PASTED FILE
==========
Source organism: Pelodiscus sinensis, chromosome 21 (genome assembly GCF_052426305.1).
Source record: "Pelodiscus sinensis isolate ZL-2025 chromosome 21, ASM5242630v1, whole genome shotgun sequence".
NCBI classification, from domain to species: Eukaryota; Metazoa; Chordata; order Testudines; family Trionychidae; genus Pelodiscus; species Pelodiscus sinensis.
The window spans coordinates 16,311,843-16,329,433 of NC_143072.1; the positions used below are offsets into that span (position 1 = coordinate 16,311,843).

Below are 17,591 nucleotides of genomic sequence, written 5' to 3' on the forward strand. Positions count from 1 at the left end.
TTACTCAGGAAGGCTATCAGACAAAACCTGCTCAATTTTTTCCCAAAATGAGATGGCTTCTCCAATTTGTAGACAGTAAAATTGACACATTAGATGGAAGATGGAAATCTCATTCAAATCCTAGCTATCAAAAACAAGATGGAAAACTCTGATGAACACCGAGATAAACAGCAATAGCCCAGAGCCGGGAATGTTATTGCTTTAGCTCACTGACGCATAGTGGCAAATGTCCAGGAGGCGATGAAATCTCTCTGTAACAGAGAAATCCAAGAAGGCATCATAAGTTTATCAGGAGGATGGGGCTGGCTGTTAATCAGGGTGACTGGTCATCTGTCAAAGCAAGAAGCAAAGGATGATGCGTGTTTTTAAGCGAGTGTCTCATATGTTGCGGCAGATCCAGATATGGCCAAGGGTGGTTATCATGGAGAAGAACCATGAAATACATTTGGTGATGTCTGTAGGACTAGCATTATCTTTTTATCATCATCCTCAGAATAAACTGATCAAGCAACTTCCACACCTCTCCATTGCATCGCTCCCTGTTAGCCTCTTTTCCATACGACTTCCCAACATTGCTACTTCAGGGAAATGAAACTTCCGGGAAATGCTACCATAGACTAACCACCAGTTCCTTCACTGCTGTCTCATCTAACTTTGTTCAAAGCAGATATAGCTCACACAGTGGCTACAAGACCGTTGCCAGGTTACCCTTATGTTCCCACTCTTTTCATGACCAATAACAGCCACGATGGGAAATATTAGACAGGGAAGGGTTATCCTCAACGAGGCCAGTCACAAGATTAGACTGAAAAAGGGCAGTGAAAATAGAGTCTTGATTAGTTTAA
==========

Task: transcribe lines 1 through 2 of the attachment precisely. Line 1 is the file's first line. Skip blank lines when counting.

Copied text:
Source organism: Pelodiscus sinensis, chromosome 21 (genome assembly GCF_052426305.1).
Source record: "Pelodiscus sinensis isolate ZL-2025 chromosome 21, ASM5242630v1, whole genome shotgun sequence".